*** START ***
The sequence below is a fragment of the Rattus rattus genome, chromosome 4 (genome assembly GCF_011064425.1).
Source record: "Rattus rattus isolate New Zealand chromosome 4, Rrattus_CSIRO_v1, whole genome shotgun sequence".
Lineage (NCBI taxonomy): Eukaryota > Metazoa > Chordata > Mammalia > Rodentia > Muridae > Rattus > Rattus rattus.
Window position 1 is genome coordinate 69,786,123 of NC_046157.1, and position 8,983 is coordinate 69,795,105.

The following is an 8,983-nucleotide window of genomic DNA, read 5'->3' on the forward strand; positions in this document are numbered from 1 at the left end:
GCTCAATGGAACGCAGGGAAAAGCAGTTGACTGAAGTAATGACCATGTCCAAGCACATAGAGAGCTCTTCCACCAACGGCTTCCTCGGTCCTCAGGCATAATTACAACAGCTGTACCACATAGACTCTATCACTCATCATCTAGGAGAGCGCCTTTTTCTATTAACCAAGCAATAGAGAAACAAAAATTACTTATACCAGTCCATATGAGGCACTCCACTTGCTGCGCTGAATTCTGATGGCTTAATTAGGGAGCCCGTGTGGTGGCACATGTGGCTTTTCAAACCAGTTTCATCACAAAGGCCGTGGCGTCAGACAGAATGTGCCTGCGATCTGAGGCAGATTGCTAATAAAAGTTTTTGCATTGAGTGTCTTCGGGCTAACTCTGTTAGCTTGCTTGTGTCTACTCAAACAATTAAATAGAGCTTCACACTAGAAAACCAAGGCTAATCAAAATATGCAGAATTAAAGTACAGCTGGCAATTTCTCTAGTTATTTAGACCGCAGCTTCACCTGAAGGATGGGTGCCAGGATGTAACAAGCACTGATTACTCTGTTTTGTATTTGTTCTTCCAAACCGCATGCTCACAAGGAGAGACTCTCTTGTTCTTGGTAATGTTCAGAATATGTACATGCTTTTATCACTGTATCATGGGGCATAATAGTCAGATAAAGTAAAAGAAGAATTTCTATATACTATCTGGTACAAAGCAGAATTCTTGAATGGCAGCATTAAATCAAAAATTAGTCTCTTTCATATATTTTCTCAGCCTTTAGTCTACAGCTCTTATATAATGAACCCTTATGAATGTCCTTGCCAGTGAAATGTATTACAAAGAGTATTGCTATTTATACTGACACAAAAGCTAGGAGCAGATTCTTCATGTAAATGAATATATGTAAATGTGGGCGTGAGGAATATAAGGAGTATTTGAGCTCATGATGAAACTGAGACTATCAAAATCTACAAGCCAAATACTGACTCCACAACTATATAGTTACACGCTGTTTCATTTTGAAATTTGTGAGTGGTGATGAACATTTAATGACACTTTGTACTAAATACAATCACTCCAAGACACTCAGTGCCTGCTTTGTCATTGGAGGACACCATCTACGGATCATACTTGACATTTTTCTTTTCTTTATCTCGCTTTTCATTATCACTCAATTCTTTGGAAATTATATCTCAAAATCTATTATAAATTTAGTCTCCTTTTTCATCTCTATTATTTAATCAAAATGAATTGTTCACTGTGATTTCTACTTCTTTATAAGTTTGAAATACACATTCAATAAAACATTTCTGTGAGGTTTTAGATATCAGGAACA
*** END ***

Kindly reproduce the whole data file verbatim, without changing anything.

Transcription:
The sequence below is a fragment of the Rattus rattus genome, chromosome 4 (genome assembly GCF_011064425.1).
Source record: "Rattus rattus isolate New Zealand chromosome 4, Rrattus_CSIRO_v1, whole genome shotgun sequence".
Lineage (NCBI taxonomy): Eukaryota > Metazoa > Chordata > Mammalia > Rodentia > Muridae > Rattus > Rattus rattus.
Window position 1 is genome coordinate 69,786,123 of NC_046157.1, and position 8,983 is coordinate 69,795,105.

The following is an 8,983-nucleotide window of genomic DNA, read 5'->3' on the forward strand; positions in this document are numbered from 1 at the left end:
GCTCAATGGAACGCAGGGAAAAGCAGTTGACTGAAGTAATGACCATGTCCAAGCACATAGAGAGCTCTTCCACCAACGGCTTCCTCGGTCCTCAGGCATAATTACAACAGCTGTACCACATAGACTCTATCACTCATCATCTAGGAGAGCGCCTTTTTCTATTAACCAAGCAATAGAGAAACAAAAATTACTTATACCAGTCCATATGAGGCACTCCACTTGCTGCGCTGAATTCTGATGGCTTAATTAGGGAGCCCGTGTGGTGGCACATGTGGCTTTTCAAACCAGTTTCATCACAAAGGCCGTGGCGTCAGACAGAATGTGCCTGCGATCTGAGGCAGATTGCTAATAAAAGTTTTTGCATTGAGTGTCTTCGGGCTAACTCTGTTAGCTTGCTTGTGTCTACTCAAACAATTAAATAGAGCTTCACACTAGAAAACCAAGGCTAATCAAAATATGCAGAATTAAAGTACAGCTGGCAATTTCTCTAGTTATTTAGACCGCAGCTTCACCTGAAGGATGGGTGCCAGGATGTAACAAGCACTGATTACTCTGTTTTGTATTTGTTCTTCCAAACCGCATGCTCACAAGGAGAGACTCTCTTGTTCTTGGTAATGTTCAGAATATGTACATGCTTTTATCACTGTATCATGGGGCATAATAGTCAGATAAAGTAAAAGAAGAATTTCTATATACTATCTGGTACAAAGCAGAATTCTTGAATGGCAGCATTAAATCAAAAATTAGTCTCTTTCATATATTTTCTCAGCCTTTAGTCTACAGCTCTTATATAATGAACCCTTATGAATGTCCTTGCCAGTGAAATGTATTACAAAGAGTATTGCTATTTATACTGACACAAAAGCTAGGAGCAGATTCTTCATGTAAATGAATATATGTAAATGTGGGCGTGAGGAATATAAGGAGTATTTGAGCTCATGATGAAACTGAGACTATCAAAATCTACAAGCCAAATACTGACTCCACAACTATATAGTTACACGCTGTTTCATTTTGAAATTTGTGAGTGGTGATGAACATTTAATGACACTTTGTACTAAATACAATCACTCCAAGACACTCAGTGCCTGCTTTGTCATTGGAGGACACCATCTACGGATCATACTTGACATTTTTCTTTTCTTTATCTCGCTTTTCATTATCACTCAATTCTTTGGAAATTATATCTCAAAATCTATTATAAATTTAGTCTCCTTTTTCATCTCTATTATTTAATCAAAATGAATTGTTCACTGTGATTTCTACTTCTTTATAAGTTTGAAATACACATTCAATAAAACATTTCTGTGAGGTTTTAGATATCAGGAACA